Copyright ©The Author(s) 2019.
World J Gastroenterol. Jun 14, 2019; 25(22): 2706-2719
Published online Jun 14, 2019. doi: 10.3748/wjg.v25.i22.2706
Figure 2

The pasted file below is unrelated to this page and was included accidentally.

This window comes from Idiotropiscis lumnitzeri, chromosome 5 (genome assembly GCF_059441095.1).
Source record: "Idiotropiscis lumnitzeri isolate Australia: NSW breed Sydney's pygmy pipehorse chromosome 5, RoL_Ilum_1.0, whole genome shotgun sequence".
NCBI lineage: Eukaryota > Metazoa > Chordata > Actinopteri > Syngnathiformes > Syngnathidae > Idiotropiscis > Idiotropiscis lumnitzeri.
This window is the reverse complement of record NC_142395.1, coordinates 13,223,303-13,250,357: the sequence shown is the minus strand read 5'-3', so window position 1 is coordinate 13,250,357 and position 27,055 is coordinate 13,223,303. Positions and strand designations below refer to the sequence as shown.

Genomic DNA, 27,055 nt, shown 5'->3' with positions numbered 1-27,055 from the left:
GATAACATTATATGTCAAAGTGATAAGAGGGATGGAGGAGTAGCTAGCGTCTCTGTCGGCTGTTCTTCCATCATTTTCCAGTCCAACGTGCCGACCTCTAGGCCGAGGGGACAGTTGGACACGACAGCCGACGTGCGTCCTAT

Figure 2 Proton pump inhibitors promote non-steroidal anti-inflammatory drug-induced enteropathy via microbiota. Murine models demonstrate that proton pump inhibitor (PPI) treatment, in addition to non-steroidal anti-inflammatory drugs (NSAIDs) therapy, brings about an exacerbation of mucosal damage in the small intestine. PPIs cause a bacterial imbalance, such as the reduction (↓) of Actinobacteria and Bifidobacteria spp., which is responsible for the mucosal damage. Specifically, PPIs increase the expression of bacteria with beta-glucuronidases activity and the consequent spreading of NSAIDs into enterohepatic circulation; ultimately, bile cytotoxicity then causes ulcerative intestinal lesions. The co-administration of Bifidobacteria-enriched suspension restores the gut microbiota and reduces mucosal damage. Germ-free mice are less susceptible to NSAIDs’ harmful effects and they develop NSAID-induced enteropathy through microbiota transfer. PPI: Proton pump inhibitor; NSAID: Non-steroidal anti-inflammatory drugs.